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Anniversary of worlds largest Terrorist Attack

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posted on Aug, 11 2006 @ 11:44 PM
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Well if thread has achieved anything, it has proven how some Americans see the rest of the world.

I have always been very pro -US however it does get harder everyday.

It seems most in this forum think that WW2 start with the bombing of Pearl Harbour. Just because the US didn't enter until 41 doesn't mean the Japanese weren't causing terrible atrocities already against other western countries.


We were sending help in the form of materials and the fighting tigers.


Australia has always been there to support the US. While we do not have the population we certainly do provide the strategic position.


You are excactly right. Australia has always backed the US even in the Vietnam war. We have forgotten the Aussies that died in that fight. Not right at all and if I could I would fix it but I cant. Just remember that this American knows the hardships of Australians against nazis, Japanese, North koreans...

Always remember, the US does love Australia, otherwise how do you explain Crocodile Dun Dee and Crockodile hunter and such?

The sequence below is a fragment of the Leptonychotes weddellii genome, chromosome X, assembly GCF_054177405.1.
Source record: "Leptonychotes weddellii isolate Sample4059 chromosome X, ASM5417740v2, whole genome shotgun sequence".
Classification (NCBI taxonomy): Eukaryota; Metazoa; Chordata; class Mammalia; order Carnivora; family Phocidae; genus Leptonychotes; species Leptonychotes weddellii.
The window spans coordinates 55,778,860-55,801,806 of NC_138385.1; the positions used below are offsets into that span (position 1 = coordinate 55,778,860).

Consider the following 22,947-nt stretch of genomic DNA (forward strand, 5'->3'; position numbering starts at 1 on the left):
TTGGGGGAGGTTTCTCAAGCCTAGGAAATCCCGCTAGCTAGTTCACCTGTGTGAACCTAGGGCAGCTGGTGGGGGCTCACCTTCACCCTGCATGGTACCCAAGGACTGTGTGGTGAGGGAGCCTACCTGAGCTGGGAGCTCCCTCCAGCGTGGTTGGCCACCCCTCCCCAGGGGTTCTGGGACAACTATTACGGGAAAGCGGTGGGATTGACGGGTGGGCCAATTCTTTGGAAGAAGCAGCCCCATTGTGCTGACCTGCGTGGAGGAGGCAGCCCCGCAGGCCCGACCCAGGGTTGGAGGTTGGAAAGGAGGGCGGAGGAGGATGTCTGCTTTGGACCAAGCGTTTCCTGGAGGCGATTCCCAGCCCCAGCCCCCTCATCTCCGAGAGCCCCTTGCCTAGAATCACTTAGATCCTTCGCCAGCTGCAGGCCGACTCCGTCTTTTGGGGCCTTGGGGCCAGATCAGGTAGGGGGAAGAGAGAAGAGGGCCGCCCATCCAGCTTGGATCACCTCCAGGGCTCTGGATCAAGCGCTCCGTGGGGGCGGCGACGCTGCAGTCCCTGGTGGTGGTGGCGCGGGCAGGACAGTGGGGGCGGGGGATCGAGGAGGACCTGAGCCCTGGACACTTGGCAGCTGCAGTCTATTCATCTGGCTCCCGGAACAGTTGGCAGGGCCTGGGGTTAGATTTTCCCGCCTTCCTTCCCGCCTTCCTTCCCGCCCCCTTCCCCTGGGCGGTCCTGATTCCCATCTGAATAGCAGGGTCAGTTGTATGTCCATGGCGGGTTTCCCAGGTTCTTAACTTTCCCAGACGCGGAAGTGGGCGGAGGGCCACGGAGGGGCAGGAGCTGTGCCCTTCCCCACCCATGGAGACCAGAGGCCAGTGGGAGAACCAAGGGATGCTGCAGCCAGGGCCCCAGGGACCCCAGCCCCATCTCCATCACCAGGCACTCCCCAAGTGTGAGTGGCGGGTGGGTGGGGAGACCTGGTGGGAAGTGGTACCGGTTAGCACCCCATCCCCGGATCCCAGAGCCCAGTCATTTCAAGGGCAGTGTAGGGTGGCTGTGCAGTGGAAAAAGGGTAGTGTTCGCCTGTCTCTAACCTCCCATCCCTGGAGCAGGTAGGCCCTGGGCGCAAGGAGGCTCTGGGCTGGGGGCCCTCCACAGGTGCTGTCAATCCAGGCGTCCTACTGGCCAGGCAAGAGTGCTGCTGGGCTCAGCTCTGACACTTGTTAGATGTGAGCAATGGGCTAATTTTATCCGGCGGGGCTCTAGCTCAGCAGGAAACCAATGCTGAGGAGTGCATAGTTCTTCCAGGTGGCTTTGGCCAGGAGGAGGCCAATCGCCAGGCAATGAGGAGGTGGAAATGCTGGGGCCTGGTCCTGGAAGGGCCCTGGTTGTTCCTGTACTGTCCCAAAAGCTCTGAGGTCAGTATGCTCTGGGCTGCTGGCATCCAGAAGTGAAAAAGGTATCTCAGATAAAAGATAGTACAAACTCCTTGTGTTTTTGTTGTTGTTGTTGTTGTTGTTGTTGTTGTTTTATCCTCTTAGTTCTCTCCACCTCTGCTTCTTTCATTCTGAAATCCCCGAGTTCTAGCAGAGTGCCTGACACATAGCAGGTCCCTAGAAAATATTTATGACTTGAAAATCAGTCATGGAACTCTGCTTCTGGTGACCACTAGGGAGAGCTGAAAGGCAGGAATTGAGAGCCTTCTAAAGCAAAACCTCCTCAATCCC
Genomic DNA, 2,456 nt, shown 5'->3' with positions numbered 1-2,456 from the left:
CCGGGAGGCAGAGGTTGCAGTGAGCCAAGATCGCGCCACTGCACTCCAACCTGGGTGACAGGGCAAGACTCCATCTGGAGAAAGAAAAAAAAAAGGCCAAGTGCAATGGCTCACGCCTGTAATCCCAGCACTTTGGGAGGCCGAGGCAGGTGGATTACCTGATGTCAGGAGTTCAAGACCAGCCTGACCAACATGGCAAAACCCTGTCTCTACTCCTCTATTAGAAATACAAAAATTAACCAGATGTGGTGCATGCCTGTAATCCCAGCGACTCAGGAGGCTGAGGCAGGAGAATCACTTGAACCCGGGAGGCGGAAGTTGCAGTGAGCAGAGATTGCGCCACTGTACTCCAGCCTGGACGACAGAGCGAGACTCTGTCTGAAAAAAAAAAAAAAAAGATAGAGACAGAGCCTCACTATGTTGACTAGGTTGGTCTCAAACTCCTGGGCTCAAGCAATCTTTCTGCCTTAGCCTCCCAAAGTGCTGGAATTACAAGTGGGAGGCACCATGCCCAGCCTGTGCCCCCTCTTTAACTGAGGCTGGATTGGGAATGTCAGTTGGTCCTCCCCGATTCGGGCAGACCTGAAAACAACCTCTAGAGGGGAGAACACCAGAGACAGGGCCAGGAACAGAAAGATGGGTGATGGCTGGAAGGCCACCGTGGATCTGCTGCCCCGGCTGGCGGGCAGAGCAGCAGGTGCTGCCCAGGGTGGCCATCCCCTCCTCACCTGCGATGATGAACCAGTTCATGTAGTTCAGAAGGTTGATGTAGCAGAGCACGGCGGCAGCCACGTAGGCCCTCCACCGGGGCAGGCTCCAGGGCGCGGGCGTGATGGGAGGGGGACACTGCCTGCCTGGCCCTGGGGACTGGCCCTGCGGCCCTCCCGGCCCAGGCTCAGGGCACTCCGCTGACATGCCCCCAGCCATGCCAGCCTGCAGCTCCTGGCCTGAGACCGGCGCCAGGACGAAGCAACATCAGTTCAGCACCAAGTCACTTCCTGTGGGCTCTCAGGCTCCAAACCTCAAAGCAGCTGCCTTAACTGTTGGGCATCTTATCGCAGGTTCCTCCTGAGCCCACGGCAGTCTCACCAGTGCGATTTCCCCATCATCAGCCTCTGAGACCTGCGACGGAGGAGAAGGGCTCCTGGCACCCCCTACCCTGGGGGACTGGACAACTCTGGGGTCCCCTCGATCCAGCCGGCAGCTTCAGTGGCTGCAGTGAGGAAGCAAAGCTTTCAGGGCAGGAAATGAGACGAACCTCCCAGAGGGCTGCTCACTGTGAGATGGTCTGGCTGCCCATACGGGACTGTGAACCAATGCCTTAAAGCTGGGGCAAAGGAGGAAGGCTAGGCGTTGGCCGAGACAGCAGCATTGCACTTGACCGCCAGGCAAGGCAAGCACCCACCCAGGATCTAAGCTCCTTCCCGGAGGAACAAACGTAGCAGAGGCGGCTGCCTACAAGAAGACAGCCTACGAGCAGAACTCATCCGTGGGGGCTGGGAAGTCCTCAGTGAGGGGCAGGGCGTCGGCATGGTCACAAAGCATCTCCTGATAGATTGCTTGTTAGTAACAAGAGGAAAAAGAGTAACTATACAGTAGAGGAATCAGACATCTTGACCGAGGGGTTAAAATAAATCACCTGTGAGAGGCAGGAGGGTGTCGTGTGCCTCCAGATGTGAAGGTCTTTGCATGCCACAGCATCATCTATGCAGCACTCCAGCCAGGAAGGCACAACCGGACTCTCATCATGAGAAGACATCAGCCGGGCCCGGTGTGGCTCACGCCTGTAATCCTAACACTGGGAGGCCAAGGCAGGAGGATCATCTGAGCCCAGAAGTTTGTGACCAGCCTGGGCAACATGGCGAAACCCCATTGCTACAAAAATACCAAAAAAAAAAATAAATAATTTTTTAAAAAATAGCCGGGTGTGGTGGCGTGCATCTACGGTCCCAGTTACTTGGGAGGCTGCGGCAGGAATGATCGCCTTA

And you know, if Australia was ever attacked, the US would be behind her. No question regardles of any leftists propaganda.




posted on Aug, 12 2006 @ 06:07 PM
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Originally posted by pavil


Is it that simple?
You seem to think that strategic bombing something that was accurate. It wasn't like the JDAM's of today. Even daylight bombing by the USAF was not accurate. Yes they hit their target but they also hit everything around it. Night bombing by the RAF was little more that drop it on the city and hope you hit the targets you were aiming for.


Do you still bomb the factory?


Yeah, you do. You perform "due diligence" to minimize civilian casualties and "collateral damage". You aim for the factory...you attempt strategic bombing.

Thank you for proving my point better than I ever could have. A nuclear bomb dropped on a major population center is not "strategic bombing"...it's mass murder.

Case closed.



posted on Aug, 12 2006 @ 11:29 PM
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Originally posted by Valhall

Yeah, you do. You perform "due diligence" to minimize civilian casualties and "collateral damage". You aim for the factory...you attempt strategic bombing.

Thank you for proving my point better than I ever could have. A nuclear bomb dropped on a major population center is not "strategic bombing"...it's mass murder.

Case closed.


So you would bomb an area knowing full well that civilians will most probably die
since the bombing will take steps to end the war sooner and prevent even further bloodshed? Thank you for proving my point as well.

How is dropping the Atomic bomb on Japan not an aspect of Strategic bombing? It totally broke the will of Japan to continue to fight, when other attacks failed to do so.


Strategic bombing aims to undermine a nation-state's ability to wage war, historically as a part of a total war strategy.

en.wikipedia.org...


The U.S. had firebombed Tokyo and other cities in early 1945, yet the Japanese did not surrender. The U.S. took the next step before Invasion was necessary to try and get Japan to surrender Unconditionally.